There have been many cases where the international community has assisted with issues regarding Côte d’Ivoire and, in some instances, the efforts have actually made a difference. For example, external support from France, the US, and the UN, played a key role during the export ban on cocoa in 2011. Because of their assistance and resources, the people of Côte d’Ivoire remained fairly safe as former President Gbagbo was finally drained of his finances, and therefore security forces, and was removed from office. Nevertheless, many still criticized the international community in 2011 as some nations turned their back on Côte d’Ivoire. The innocent unquestionably endured the most from the constant violence and displacement during this time, which also greatly threatened regional stability as more than 95,000 moved into neighboring Liberia (Dufka 2011).
Englebert and Tull emphasize two trends concerning the idea that external assistance lacks the “capacity and will to maintain the necessary commitment to rebuilding African states,” (129). The first is that reconstruction efforts to African nations are usually temporary. In the case of Côte d’Ivoire’s 2002 conflicts, international aid commitments were granted from the European Union, France, IMF, and the World Bank. Although these efforts successfully reunited the country’s politicians and organizations after the faulty presidential elections in 2000, there is a clear drop after 2002 (129). The decreased involvement into 2006 and presumably subsequent years did not account for the fact that Côte d’Ivoire’s internal disputes were nowhere near the end.
Englebert and Tull argue, “the international community is not well-equipped for creating effective state institutions, regardless of the scale and intensity of its involvement,” (137). They continue by stating that some institutions interfere too much and are not necessarily more successful than less-intrusive ones. Although I agree with the validity of their statements, I still believe external reconstruction can temporarily assist in stabilizing a country. The problem stems from the fact that development aid is often short-lived. For this reason, the international community should focus on “long-term construction of self-sustaining state institutions” provided to failing nations such as Côte d’Ivoire (137).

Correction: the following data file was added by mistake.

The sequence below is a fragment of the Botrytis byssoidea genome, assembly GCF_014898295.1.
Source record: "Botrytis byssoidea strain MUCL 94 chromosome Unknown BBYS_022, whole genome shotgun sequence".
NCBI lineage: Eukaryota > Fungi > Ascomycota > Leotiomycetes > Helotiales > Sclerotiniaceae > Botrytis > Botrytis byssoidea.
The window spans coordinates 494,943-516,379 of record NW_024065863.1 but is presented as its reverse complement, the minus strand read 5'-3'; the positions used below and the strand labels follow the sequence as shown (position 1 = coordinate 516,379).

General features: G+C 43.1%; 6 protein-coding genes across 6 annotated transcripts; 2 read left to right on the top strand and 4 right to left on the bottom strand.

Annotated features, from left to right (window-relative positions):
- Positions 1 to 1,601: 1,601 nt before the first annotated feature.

However, the focus should also be shifted towards the people of Côte d’Ivoire to take action and support those capable of alleviating the country’s many problems. President Ouattara seems to be that very person, as the international community has supported him since the election. In this video, President Obama speaks to Ivoirians as he encourages them to “reclaim [their] country and rebuild a vibrant economy that was once the admiration of Africa.” This idea that external aid can exist but must also construct self-sustaining institutions is validated by President Obama’s closing statement: “You deserve the right to determine your own destiny…and those who choose that path will have a friend and partner in the United States of America.”
As far as Côte d’Ivoire’s most recent endeavors, they are striving to recover political, economic, and social entities with the leadership of President Ouattara. The UN seems to be at the forefront of this plan with the creation of an active profile in their UN Peacekeeping webpage through the Better World Campaign, in addition to a project with the UNEP aiming to “address environmental and natural resource governance on a national scale and as a precondition for sustainable development and conflict prevention.” These are precisely the advocacy and support that weak or failing nations should have more access to and I hope it is only the beginning.